y(r + T)  =  y(r) · exp[i(k + g)T]  =  y(r) · exp(ikT) Obviously it is not clear which reciprocal space vector, k or k', is to be associated with this Bloch wave; this is why the index k was omitted so far. (That this non-uniqueness also holds for u(r) can be seen from its Fourier series representation; cf. the relevant proof of the Bloch theorem.) The deeper reason behind this property is that, similar to E being an eigenvalue of the Hamilton operator H in the equation Hy = Ey, the exponential expressions exp(ikT) are the eigenvalues of the translation operator T in the equation Ty = exp(ikT)y (cf. the relevant proof of the Bloch theorem), and these eigenvalues do not change when k is replaced by k' = k + g. Therefore, in principle not a single vector k is to be attributed as an index to a specific wavefunction, but all k' = k + g. All these points in k-space are equivalent, because for any reciprocal lattice vector g it holds that yk + g(r) = yk(r). On the other hand, this permits to restrict the k vector to the first Brillouin zone, because any k' not in the first Brillouin zone can always be written as k' = k + g, with k now being in the first Brillouin zone. Keeping this in mind, we can now simply write yk(r); further implications are discussed below. In general, a Bloch wave yk(r) = uk(r) · exp(ikr) can be understood as a lattice-peridocally modulated plane wave. One way of looking at this "first version" of the Bloch theorem is to interprete the lattice-periodic function uk(r) as a kind of correction factor that is used to generate solutions for periodic potentials from the simple solutions for constant potentials. We then have good reasons to assume that uk(r) for k vectors not close to a Brillouin zone edge will only be a minor correction, i.e. uk(r) should be close to 1, then. But in any case, the quantity k, while still being the wave vector of the plane wave that is part of the Bloch wave function (and which may be seen as the "backbone" of the Bloch functions), has lost its simple meaning: Besides not being unique, there are explicit reasons why it can no longer be taken as a direct representation of the momentum p of the electron via p = k, or of its wavelength l = 2p/k: The momentum of the electron moving in a periodic potential, having the wave function yk(r) = uk(r) · exp(ikr), can be calculated from –i  yk(r), thus it is not only related to k but also to uk(r), which represents the influence of the lattice. As an example, for the standing waves resulting from (multiple) reflections at the Brillouin zone edges the momentum of the electron is actually zero (because the velocity is zero), while k is not. There is no unique wavelength to a plane wave modulated with some arbitrary periodic function. Its Fourier decomposition can have any spectrum of wavelengths, so which is the one to be relevant for being associated with k? To make this clear, sometimes the vector k for Bloch waves is called the "quasi wave vector". Nevertheless, k is a quantum number related to the translational symmetry of the lattice. Thus, instead of associating it with the momentum of the electron which is related to the translational symmetry of free space, we may identify the quantity k with the so-called crystal momentum P, being relevant for the movement of the electron in the periodic lattice. The crystal momentum P is something like the combined momentum of crystal and electron. While not being a "true" momentum (which should be expressible as the product of a distinct mass and a velocity), it still has many properties of momenta, in particular it is conserved during all kinds of processes (as we will see later on). This is a major feature for the understanding of semiconductors, as we will see soon enough! Only if V = 0, i.e. if there is no periodic potential, then the crystal momentum is equal to the bare electron momentum; i.e. then the part of the crystal is zero.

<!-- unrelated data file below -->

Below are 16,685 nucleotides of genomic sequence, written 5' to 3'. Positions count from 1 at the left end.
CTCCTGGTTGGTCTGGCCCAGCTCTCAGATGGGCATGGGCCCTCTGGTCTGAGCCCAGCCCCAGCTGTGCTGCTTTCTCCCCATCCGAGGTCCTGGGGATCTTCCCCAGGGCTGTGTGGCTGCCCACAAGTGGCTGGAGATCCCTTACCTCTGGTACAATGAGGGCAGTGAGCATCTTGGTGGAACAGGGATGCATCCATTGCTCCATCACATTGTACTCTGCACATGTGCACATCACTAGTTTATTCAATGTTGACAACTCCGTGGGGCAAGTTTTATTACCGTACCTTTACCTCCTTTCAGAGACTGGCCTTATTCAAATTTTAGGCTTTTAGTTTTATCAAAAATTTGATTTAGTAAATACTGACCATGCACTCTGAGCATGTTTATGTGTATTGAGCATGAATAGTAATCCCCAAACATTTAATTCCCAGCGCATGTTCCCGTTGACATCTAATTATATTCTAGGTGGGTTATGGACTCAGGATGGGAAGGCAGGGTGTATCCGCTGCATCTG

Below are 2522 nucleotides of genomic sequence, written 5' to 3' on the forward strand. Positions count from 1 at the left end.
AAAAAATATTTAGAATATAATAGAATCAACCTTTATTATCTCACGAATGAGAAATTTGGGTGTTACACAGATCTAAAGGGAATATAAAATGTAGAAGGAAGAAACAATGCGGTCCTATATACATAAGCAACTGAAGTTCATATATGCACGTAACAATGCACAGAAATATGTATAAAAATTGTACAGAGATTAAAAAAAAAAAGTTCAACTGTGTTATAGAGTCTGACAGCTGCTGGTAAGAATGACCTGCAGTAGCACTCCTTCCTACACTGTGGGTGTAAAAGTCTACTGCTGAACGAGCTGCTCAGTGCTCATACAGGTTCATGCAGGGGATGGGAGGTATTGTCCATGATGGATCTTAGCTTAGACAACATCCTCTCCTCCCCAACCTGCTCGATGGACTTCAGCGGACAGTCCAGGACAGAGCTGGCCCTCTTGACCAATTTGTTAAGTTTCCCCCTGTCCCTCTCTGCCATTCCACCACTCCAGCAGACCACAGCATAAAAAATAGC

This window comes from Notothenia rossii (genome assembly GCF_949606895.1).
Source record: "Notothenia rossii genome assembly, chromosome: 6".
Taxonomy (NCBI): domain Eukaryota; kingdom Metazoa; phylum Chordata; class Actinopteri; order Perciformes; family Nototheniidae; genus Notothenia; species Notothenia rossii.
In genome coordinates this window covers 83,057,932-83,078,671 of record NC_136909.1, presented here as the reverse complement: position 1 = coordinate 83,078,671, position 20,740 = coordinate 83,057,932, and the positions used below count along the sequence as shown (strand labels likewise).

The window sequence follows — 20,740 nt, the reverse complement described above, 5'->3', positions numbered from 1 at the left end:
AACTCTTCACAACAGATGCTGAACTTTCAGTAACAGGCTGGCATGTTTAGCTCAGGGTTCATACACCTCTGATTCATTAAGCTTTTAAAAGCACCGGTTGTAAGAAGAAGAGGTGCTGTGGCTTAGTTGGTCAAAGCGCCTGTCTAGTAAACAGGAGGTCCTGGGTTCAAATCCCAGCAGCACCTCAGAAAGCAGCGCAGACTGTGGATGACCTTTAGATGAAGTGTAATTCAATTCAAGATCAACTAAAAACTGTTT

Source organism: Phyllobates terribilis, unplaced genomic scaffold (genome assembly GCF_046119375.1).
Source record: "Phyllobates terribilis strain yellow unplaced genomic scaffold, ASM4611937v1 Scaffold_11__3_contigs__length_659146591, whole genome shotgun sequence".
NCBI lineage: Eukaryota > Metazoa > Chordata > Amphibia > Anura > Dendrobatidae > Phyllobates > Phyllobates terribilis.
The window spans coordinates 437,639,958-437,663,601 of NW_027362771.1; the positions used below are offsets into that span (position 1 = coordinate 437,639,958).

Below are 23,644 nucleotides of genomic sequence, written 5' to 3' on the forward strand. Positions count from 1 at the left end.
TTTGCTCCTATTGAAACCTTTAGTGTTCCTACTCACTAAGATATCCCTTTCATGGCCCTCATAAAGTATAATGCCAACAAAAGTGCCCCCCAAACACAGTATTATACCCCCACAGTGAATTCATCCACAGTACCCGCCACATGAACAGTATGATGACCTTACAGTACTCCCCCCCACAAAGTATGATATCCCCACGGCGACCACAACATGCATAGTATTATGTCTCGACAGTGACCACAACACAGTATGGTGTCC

Reduced- and Repeated-Zone Schemes We now consider the far-reaching consequences of the fact that yk + g(r) = yk(r) for the energy value(s) associated with that wavefunction; with g = arbitrary reciprocal lattice vector. Writing this as y(k + g, r) = y(k, r) and taking k as a continuous variable, this means that y(k, r) is periodic in k-space. As a solution of the Schrödinger equation for the system, associated with y(k, r) there is a specific energy E(k) which necessarily is also periodic: